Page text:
To preserve freedoms online, amend the IT Act

Look into the mechanisms that allow the government and ISPs to carry out online censorship without accountability.
To preserve freedoms online, amend the IT Act

In the absence of transparency, we have to rely on a mix of user reports and media reports that carry leaked government documents to get a glimpse into what websites the government is blocking(Getty Images)

The article by Gurshabad Grover was published in the Hindustan Times on April 16, 2019.


The issue of blocking of websites and online services in India has gained much deserved traction after internet users reported that popular services like Reddit and Telegram were inaccessible on certain Internet Service Providers (ISPs). The befuddlement of users calls for a look into the mechanisms that allow the government and ISPs to carry out online censorship without accountability.

Among other things, Section 69A of the Information Technology (IT) Act, which regulates takedown and blocking of online content, allows both government departments and courts to issue directions to ISPs to block websites. Since court orders are in the public domain, it is possible to know this set of blocked websites and URLs. However, the process is much more opaque when it comes to government orders.

The Information Technology (Procedure and Safeguards for Blocking for Access of Information by Public) Rules, 2009, issued under the Act, detail a process entirely driven through decisions made by executive-appointed officers. Although some scrutiny of such orders is required normally, it can be waived in cases of emergencies. The process does not require judicial sanction, and does not present an opportunity of a fair hearing to the website owner. Notably, the rules also mandate ISPs to maintain all such government requests as confidential, thus making the process and complete list of blocked websites unavailable to the general public.

In the absence of transparency, we have to rely on a mix of user reports and media reports that carry leaked government documents to get a glimpse into what websites the government is blocking. Civil society efforts to get the entire list of blocked websites have repeatedly failed. In response to the Right to Information (RTI) request filed by the Software Freedom Law Centre India in August 2017, the Ministry of Electronics and IT refused to provide the entire of list of blocked websites citing national security and public order, but only revealed the number of blocked websites: 11,422.

Unsurprisingly, ISPs do not share this information because of the confidentiality provision in the rules. A 2017 study by the Centre for Internet and Society (CIS) found all five ISPs surveyed refused to share information about website blocking requests. In July 2018, the Bharat Sanchar Nagam Limited rejected the RTI request by CIS which asked for the list of blocked websites.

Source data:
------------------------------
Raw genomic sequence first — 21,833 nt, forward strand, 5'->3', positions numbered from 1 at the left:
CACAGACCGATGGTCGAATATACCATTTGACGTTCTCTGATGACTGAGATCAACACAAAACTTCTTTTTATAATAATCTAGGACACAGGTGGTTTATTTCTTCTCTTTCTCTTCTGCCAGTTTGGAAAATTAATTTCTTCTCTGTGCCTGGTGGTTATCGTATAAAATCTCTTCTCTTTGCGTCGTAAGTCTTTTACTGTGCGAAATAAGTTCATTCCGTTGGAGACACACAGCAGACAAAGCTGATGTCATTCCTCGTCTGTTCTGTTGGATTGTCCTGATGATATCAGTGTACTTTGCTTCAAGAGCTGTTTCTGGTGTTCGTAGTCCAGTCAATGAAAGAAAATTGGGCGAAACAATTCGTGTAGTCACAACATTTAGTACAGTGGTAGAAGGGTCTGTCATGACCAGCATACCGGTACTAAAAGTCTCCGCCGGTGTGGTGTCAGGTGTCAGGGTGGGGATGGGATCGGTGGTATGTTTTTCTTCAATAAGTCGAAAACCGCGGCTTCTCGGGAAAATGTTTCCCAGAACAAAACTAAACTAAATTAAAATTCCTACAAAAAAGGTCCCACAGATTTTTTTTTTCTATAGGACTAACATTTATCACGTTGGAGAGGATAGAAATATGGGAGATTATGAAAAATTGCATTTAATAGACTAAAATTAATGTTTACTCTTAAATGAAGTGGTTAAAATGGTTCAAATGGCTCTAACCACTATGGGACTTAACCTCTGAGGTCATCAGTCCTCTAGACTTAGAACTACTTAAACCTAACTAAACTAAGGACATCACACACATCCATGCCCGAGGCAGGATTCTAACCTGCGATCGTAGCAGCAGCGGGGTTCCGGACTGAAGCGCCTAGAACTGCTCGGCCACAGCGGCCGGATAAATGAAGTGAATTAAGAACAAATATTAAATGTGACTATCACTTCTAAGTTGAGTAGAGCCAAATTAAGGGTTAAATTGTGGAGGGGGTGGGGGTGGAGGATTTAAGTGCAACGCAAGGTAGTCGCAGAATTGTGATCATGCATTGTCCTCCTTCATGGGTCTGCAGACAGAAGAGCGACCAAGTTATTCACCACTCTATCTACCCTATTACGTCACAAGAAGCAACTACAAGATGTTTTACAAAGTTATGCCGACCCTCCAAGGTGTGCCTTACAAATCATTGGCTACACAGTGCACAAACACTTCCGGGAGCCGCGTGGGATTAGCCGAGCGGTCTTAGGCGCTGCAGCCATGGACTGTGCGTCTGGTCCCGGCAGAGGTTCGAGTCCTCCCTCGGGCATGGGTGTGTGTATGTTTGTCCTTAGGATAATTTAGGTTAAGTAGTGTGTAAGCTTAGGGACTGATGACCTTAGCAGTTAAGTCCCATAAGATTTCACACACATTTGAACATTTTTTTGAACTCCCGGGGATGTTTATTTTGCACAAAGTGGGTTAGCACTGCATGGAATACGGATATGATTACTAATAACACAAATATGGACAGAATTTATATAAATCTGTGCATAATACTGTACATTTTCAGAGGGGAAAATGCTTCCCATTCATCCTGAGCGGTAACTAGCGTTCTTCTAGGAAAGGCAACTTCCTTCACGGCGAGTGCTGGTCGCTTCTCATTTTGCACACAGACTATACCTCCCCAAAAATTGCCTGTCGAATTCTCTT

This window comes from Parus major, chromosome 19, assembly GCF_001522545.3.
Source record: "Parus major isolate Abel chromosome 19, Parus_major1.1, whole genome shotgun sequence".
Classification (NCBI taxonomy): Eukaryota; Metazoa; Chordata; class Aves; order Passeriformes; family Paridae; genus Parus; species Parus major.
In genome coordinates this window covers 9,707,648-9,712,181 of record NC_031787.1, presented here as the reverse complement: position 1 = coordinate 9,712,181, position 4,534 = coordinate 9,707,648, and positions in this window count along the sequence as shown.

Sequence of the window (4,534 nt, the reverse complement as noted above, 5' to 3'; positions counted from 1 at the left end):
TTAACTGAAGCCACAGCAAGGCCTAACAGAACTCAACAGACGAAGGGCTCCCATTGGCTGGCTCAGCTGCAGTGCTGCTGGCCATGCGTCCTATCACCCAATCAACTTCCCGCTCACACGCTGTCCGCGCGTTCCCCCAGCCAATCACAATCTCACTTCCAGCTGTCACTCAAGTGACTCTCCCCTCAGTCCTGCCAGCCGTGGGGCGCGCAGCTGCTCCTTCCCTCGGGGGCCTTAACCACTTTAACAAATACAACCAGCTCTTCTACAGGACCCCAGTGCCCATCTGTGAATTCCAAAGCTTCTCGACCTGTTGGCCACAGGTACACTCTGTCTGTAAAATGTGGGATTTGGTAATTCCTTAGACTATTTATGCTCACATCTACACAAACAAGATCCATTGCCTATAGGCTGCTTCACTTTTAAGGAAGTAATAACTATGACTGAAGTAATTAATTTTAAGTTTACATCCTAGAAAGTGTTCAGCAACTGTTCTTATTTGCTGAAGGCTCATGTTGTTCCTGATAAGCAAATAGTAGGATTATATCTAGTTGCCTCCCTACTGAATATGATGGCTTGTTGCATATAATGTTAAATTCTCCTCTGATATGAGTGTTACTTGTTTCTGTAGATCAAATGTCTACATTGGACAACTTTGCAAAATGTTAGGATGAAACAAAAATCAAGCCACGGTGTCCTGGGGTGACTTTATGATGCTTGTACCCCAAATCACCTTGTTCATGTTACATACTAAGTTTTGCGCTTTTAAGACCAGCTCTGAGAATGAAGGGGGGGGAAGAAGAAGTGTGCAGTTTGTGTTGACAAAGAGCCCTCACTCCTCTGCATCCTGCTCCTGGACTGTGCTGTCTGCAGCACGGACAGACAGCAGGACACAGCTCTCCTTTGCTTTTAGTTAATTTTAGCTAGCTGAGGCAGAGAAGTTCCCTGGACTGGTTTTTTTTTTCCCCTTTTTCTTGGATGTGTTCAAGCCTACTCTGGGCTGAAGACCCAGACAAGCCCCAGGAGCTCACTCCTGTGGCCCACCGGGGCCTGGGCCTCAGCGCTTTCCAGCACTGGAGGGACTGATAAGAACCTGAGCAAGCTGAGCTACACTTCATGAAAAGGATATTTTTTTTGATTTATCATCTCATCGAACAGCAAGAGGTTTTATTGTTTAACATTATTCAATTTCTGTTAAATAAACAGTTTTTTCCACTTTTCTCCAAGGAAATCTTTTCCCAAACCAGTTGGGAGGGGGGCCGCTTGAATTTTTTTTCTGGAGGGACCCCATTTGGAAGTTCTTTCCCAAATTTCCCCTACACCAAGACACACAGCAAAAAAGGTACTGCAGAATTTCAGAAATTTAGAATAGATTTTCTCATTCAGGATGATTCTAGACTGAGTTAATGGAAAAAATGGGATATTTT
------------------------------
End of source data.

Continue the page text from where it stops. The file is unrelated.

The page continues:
The lack of transparency, clear guidelines, and a monitoring mechanism means that there are various forms of arbitrary behaviour by ISPs. First and most importantly, there is no way to ascertain whether a website block has legal backing through a government order because of the aforementioned confidentiality clause. Second, the rules define no technical method for the ISPs to follow to block the website. This results in some ISPs suppressing Domain Name System queries (which translate human-parseable addresses like ‘example.com’ to their network address, ‘93.184.216.34’), or using the Hypertext Transfer Protocol (HTTP) headers to block requests. Third, as has been made clear with recent user reports, users in different regions and telecom circles, but serviced by the same ISP, may be facing a different list of blocked websites. Fourth, when blocking orders are rescinded, there is no way to make sure that ISPs have unblocked the websites. These factors mean that two Indians can have wildly different experiences with online censorship.

Organisations like the Internet Freedom Foundation have also been pointing out how, if ISPs block websites in a non-transparent way (for example, when there is no information page mentioning a government order presented to users when they attempt to access a blocked website), it constitutes a violation of the net neutrality rules that ISPs are bound to since July 2018.

While the Supreme Court upheld the legality of the rules in 2015 in Shreya Singhal vs. Union of India, recent events highlight how the opaque processes can have arbitrary and unfair outcomes for users and website owners. The right to access to information and freedom of expression are essential to a liberal democratic order. To preserve these freedoms online, there is a need to amend the rules under the IT Act to replace the current regime with a transparent and fair process that makes the government accountable for its decisions that aim to censor speech on the internet.

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